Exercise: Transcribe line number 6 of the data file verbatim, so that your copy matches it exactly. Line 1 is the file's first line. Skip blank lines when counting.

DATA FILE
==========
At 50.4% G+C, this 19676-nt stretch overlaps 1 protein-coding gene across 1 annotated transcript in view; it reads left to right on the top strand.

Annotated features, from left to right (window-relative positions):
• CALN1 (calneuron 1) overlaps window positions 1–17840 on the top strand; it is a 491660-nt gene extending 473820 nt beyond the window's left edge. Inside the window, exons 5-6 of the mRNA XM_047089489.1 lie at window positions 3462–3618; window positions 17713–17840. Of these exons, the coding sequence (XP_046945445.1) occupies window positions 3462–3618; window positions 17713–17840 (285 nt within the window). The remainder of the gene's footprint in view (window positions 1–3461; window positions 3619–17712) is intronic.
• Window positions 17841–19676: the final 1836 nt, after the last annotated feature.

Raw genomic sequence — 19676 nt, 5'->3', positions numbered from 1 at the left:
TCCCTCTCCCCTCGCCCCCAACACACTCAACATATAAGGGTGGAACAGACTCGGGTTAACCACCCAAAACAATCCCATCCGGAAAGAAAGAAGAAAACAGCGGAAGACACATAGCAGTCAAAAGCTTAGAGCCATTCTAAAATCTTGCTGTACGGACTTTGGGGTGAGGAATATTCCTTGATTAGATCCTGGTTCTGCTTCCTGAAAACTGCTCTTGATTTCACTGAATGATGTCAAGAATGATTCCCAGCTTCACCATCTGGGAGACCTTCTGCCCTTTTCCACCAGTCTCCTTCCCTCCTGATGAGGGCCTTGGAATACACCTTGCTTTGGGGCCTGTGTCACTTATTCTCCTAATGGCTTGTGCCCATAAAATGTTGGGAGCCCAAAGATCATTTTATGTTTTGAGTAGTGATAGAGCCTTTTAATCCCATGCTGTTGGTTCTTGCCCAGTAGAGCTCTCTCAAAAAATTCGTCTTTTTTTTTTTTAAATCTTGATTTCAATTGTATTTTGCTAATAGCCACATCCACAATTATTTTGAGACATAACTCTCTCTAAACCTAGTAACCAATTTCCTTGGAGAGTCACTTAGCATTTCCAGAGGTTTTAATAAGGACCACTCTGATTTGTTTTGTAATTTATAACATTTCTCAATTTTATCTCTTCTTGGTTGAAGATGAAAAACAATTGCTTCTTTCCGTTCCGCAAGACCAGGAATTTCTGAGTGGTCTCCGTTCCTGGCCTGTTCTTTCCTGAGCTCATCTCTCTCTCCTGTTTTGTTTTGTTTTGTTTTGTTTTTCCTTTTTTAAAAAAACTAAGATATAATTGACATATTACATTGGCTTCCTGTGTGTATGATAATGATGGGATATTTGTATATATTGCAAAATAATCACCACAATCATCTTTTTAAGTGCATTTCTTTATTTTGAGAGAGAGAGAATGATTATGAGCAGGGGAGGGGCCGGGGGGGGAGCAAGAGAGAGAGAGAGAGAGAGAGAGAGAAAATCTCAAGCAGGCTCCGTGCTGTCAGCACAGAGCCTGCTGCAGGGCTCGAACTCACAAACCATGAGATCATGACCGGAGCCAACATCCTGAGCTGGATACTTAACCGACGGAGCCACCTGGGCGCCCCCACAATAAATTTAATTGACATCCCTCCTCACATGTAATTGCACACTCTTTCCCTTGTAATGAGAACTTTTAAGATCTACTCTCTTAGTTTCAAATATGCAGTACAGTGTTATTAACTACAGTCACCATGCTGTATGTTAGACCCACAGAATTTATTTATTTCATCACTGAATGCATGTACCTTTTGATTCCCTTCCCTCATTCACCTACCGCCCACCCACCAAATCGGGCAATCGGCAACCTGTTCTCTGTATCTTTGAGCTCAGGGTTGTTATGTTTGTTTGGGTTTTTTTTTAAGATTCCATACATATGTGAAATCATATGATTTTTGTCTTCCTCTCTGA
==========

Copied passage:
TCCCTCTCCCCTCGCCCCCAACACACTCAACATATAAGGGTGGAACAGACTCGGGTTAACCACCCAAAACAATCCCATCCGGAAAGAAAGAAGAAAACAGCGGAAGACACATAGCAGTCAAAAGCTTAGAGCCATTCTAAAATCTTGCTGTACGGACTTTGGGGTGAGGAATATTCCTTGATTAGATCCTGGTTCTGCTTCCTGAAAACTGCTCTTGATTTCACTGAATGATGTCAAGAATGATTCCCAGCTTCACCATCTGGGAGACCTTCTGCCCTTTTCCACCAGTCTCCTTCCCTCCTGATGAGGGCCTTGGAATACACCTTGCTTTGGGGCCTGTGTCACTTATTCTCCTAATGGCTTGTGCCCATAAAATGTTGGGAGCCCAAAGATCATTTTATGTTTTGAGTAGTGATAGAGCCTTTTAATCCCATGCTGTTGGTTCTTGCCCAGTAGAGCTCTCTCAAAAAATTCGTCTTTTTTTTTTTTAAATCTTGATTTCAATTGTATTTTGCTAATAGCCACATCCACAATTATTTTGAGACATAACTCTCTCTAAACCTAGTAACCAATTTCCTTGGAGAGTCACTTAGCATTTCCAGAGGTTTTAATAAGGACCACTCTGATTTGTTTTGTAATTTATAACATTTCTCAATTTTATCTCTTCTTGGTTGAAGATGAAAAACAATTGCTTCTTTCCGTTCCGCAAGACCAGGAATTTCTGAGTGGTCTCCGTTCCTGGCCTGTTCTTTCCTGAGCTCATCTCTCTCTCCTGTTTTGTTTTGTTTTGTTTTGTTTTTCCTTTTTTAAAAAAACTAAGATATAATTGACATATTACATTGGCTTCCTGTGTGTATGATAATGATGGGATATTTGTATATATTGCAAAATAATCACCACAATCATCTTTTTAAGTGCATTTCTTTATTTTGAGAGAGAGAGAATGATTATGAGCAGGGGAGGGGCCGGGGGGGGAGCAAGAGAGAGAGAGAGAGAGAGAGAGAGAAAATCTCAAGCAGGCTCCGTGCTGTCAGCACAGAGCCTGCTGCAGGGCTCGAACTCACAAACCATGAGATCATGACCGGAGCCAACATCCTGAGCTGGATACTTAACCGACGGAGCCACCTGGGCGCCCCCACAATAAATTTAATTGACATCCCTCCTCACATGTAATTGCACACTCTTTCCCTTGTAATGAGAACTTTTAAGATCTACTCTCTTAGTTTCAAATATGCAGTACAGTGTTATTAACTACAGTCACCATGCTGTATGTTAGACCCACAGAATTTATTTATTTCATCACTGAATGCATGTACCTTTTGATTCCCTTCCCTCATTCACCTACCGCCCACCCACCAAATCGGGCAATCGGCAACCTGTTCTCTGTATCTTTGAGCTCAGGGTTGTTATGTTTGTTTGGGTTTTTTTTTAAGATTCCATACATATGTGAAATCATATGATTTTTGTCTTCCTCTCTGA